I could look up the year of my father’s death, but what does it matter? On a cold February day, five or six or eight years ago, he passed away. What matters is how the grief has changed me. After all these years without his physical presence, our relationship continues.
Is it normal to bring into focus his funny face every time I think of him? What did we both look like when we were younger? What does it matter? Now, all that I can imagine is an ageless father who stopped growing old and never was young enough to be my "daddy."
Sometimes, I see him pulling out a Cuban cigar from his pocket, and, in slow motion, lighting up on a corner street in the Bronx. Sometimes, when I walk into a Dunkin Donuts store, I continue ordering him his favorite, the original donut and a large black coffee, no cream, no sugar, but hot enough so he could feel the warmth on his dentures. And sometimes, I picture him standing in the living room, with tallit and tefillin wrapped around his arm and forehead.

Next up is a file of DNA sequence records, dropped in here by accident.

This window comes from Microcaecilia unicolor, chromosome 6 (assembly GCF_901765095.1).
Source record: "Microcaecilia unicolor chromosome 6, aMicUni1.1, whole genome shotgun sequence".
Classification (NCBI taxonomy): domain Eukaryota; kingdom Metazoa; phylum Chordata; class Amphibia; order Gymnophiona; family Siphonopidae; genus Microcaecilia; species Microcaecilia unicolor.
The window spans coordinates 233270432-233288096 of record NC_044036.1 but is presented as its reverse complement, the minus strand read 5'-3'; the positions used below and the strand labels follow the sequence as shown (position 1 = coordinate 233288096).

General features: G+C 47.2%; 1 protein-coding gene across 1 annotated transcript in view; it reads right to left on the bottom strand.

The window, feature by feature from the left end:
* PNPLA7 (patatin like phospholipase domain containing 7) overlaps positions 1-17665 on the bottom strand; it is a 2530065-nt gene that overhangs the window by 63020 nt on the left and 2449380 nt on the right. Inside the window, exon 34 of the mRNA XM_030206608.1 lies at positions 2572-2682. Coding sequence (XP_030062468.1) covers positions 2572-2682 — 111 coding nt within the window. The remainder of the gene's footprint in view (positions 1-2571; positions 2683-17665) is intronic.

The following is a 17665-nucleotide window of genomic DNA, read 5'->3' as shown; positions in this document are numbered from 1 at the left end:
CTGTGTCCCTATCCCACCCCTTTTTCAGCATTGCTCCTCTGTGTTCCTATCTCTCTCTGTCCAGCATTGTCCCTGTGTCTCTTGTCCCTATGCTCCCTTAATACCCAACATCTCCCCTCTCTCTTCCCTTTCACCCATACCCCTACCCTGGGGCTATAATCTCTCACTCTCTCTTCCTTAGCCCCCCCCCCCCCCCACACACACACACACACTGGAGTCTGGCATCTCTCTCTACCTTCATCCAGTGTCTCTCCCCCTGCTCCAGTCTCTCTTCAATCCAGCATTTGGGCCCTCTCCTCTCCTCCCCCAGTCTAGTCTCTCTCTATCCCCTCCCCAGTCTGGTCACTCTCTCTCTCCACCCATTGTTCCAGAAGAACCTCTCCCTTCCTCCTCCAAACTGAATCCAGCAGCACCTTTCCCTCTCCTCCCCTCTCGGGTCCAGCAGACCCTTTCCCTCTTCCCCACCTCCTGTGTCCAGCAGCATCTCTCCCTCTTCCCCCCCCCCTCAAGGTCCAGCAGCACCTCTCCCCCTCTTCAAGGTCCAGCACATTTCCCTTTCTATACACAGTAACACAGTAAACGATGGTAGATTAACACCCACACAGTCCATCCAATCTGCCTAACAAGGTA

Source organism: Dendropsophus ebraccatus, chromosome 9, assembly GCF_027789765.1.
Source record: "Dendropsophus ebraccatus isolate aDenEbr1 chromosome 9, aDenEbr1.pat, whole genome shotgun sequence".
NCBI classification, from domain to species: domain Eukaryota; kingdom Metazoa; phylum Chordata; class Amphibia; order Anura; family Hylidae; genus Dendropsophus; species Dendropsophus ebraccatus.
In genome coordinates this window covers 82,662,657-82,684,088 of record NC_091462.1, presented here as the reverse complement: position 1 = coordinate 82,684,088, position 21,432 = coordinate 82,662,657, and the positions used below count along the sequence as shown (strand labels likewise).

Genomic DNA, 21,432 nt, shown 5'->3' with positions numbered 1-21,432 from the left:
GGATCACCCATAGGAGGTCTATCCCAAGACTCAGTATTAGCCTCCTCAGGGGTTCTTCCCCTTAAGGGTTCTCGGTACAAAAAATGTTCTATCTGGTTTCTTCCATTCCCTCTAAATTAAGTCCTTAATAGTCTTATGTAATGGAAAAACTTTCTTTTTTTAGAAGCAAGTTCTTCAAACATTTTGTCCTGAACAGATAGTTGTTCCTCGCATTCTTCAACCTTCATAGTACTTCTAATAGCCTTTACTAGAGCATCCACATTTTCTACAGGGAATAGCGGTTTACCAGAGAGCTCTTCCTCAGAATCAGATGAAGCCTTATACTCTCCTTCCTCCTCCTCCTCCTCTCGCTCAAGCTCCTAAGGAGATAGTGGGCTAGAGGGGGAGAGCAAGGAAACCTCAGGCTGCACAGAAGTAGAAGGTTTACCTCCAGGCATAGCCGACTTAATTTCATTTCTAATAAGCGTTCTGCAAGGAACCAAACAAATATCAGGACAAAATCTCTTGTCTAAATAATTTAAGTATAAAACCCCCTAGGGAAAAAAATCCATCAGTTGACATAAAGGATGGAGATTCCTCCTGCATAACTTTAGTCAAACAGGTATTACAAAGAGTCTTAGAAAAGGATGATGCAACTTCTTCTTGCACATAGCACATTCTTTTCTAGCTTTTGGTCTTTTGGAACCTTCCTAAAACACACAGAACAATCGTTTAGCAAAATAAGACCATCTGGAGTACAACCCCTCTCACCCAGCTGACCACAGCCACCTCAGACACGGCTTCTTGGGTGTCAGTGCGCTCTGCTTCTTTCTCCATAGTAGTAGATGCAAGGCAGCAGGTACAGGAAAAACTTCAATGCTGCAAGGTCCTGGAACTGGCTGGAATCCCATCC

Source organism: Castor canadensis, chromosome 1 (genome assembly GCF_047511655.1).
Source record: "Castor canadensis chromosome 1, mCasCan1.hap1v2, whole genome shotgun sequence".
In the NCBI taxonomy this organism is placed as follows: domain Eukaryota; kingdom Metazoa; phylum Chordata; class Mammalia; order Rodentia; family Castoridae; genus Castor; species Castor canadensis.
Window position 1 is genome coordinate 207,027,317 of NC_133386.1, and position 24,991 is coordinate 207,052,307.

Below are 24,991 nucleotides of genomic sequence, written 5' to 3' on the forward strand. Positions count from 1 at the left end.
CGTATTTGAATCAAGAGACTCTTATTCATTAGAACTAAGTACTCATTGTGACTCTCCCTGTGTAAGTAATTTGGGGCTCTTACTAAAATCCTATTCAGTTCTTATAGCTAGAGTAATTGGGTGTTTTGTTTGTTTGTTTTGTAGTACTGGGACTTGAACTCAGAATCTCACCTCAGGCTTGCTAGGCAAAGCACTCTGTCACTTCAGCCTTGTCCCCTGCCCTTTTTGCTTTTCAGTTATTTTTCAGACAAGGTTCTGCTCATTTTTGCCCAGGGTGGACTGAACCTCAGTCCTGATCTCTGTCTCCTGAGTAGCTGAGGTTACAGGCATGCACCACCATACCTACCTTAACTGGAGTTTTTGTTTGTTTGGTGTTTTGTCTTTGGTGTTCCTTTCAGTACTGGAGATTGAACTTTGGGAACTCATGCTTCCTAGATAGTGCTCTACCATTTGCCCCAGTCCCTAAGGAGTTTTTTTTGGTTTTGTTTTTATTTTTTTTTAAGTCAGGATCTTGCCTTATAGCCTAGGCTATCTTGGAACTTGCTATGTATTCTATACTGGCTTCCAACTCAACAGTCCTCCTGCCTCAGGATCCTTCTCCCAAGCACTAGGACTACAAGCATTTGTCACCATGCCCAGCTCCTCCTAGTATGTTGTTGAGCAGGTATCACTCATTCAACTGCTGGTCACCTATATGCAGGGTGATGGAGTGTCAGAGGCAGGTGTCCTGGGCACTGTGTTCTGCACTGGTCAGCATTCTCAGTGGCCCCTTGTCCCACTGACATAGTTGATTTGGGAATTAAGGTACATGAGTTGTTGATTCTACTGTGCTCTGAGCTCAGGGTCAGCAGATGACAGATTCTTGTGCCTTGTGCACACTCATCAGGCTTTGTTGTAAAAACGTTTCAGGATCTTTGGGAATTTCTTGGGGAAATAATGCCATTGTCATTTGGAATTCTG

Morning after morning, he appeared as my first vision. He appears again as I conjure up his funny face.
Whether my father was eating, smoking, praying or laughing at his own jokes, he was and always will be moving portraits of love, compassion, wisdom and joy.